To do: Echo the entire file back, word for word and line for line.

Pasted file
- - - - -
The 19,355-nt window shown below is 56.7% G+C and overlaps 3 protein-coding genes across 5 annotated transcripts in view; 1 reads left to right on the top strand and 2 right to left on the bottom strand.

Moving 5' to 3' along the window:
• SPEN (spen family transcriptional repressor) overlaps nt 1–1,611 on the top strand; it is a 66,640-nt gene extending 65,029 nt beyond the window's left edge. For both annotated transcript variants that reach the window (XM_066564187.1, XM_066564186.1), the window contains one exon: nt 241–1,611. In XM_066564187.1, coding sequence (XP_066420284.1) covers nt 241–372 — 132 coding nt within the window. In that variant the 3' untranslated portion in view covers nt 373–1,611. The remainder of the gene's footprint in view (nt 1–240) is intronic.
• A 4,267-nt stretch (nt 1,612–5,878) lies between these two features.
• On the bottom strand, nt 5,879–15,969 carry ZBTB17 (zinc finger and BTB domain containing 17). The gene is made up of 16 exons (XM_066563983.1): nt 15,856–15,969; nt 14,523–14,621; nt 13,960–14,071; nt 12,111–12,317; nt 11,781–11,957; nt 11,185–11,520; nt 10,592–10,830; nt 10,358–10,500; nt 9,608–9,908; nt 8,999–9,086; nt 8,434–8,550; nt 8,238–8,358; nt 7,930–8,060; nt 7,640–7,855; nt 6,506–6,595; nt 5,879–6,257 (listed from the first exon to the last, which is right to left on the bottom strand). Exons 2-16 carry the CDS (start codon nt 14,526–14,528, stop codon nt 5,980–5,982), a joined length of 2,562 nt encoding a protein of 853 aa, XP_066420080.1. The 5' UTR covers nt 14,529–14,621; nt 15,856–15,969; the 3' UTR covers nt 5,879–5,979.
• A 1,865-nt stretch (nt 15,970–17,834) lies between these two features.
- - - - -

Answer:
The 19,355-nt window shown below is 56.7% G+C and overlaps 3 protein-coding genes across 5 annotated transcripts in view; 1 reads left to right on the top strand and 2 right to left on the bottom strand.

Moving 5' to 3' along the window:
• SPEN (spen family transcriptional repressor) overlaps nt 1–1,611 on the top strand; it is a 66,640-nt gene extending 65,029 nt beyond the window's left edge. For both annotated transcript variants that reach the window (XM_066564187.1, XM_066564186.1), the window contains one exon: nt 241–1,611. In XM_066564187.1, coding sequence (XP_066420284.1) covers nt 241–372 — 132 coding nt within the window. In that variant the 3' untranslated portion in view covers nt 373–1,611. The remainder of the gene's footprint in view (nt 1–240) is intronic.
• A 4,267-nt stretch (nt 1,612–5,878) lies between these two features.
• On the bottom strand, nt 5,879–15,969 carry ZBTB17 (zinc finger and BTB domain containing 17). The gene is made up of 16 exons (XM_066563983.1): nt 15,856–15,969; nt 14,523–14,621; nt 13,960–14,071; nt 12,111–12,317; nt 11,781–11,957; nt 11,185–11,520; nt 10,592–10,830; nt 10,358–10,500; nt 9,608–9,908; nt 8,999–9,086; nt 8,434–8,550; nt 8,238–8,358; nt 7,930–8,060; nt 7,640–7,855; nt 6,506–6,595; nt 5,879–6,257 (listed from the first exon to the last, which is right to left on the bottom strand). Exons 2-16 carry the CDS (start codon nt 14,526–14,528, stop codon nt 5,980–5,982), a joined length of 2,562 nt encoding a protein of 853 aa, XP_066420080.1. The 5' UTR covers nt 14,529–14,621; nt 15,856–15,969; the 3' UTR covers nt 5,879–5,979.
• A 1,865-nt stretch (nt 15,970–17,834) lies between these two features.